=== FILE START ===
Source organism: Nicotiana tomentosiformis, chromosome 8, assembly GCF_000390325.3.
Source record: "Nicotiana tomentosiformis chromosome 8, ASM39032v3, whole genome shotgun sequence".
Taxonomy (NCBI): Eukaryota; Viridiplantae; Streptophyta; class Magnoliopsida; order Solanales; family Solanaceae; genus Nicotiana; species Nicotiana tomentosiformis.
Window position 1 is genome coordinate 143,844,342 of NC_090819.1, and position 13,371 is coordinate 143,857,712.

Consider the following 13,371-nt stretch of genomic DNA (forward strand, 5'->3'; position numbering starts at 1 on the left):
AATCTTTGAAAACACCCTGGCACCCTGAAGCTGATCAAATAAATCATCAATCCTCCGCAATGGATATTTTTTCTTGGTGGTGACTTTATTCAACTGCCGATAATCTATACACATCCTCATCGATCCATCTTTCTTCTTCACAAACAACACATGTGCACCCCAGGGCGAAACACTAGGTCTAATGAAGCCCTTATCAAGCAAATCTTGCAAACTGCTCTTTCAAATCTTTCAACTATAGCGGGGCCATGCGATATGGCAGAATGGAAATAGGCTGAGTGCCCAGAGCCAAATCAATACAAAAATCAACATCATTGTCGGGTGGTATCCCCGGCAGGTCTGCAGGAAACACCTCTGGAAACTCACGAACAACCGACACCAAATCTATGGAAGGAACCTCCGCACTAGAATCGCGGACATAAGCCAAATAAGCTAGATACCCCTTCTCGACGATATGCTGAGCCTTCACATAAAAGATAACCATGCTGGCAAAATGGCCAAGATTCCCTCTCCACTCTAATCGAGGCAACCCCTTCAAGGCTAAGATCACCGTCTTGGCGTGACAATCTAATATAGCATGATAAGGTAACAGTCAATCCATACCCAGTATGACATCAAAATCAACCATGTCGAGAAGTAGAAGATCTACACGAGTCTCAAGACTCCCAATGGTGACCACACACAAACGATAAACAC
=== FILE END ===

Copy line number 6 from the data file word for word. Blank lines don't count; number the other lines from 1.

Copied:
AATCTTTGAAAACACCCTGGCACCCTGAAGCTGATCAAATAAATCATCAATCCTCCGCAATGGATATTTTTTCTTGGTGGTGACTTTATTCAACTGCCGATAATCTATACACATCCTCATCGATCCATCTTTCTTCTTCACAAACAACACATGTGCACCCCAGGGCGAAACACTAGGTCTAATGAAGCCCTTATCAAGCAAATCTTGCAAACTGCTCTTTCAAATCTTTCAACTATAGCGGGGCCATGCGATATGGCAGAATGGAAATAGGCTGAGTGCCCAGAGCCAAATCAATACAAAAATCAACATCATTGTCGGGTGGTATCCCCGGCAGGTCTGCAGGAAACACCTCTGGAAACTCACGAACAACCGACACCAAATCTATGGAAGGAACCTCCGCACTAGAATCGCGGACATAAGCCAAATAAGCTAGATACCCCTTCTCGACGATATGCTGAGCCTTCACATAAAAGATAACCATGCTGGCAAAATGGCCAAGATTCCCTCTCCACTCTAATCGAGGCAACCCCTTCAAGGCTAAGATCACCGTCTTGGCGTGACAATCTAATATAGCATGATAAGGTAACAGTCAATCCATACCCAGTATGACATCAAAATCAACCATGTCGAGAAGTAGAAGATCTACACGAGTCTCAAGACTCCCAATGGTGACCACACACAAACGATAAACAC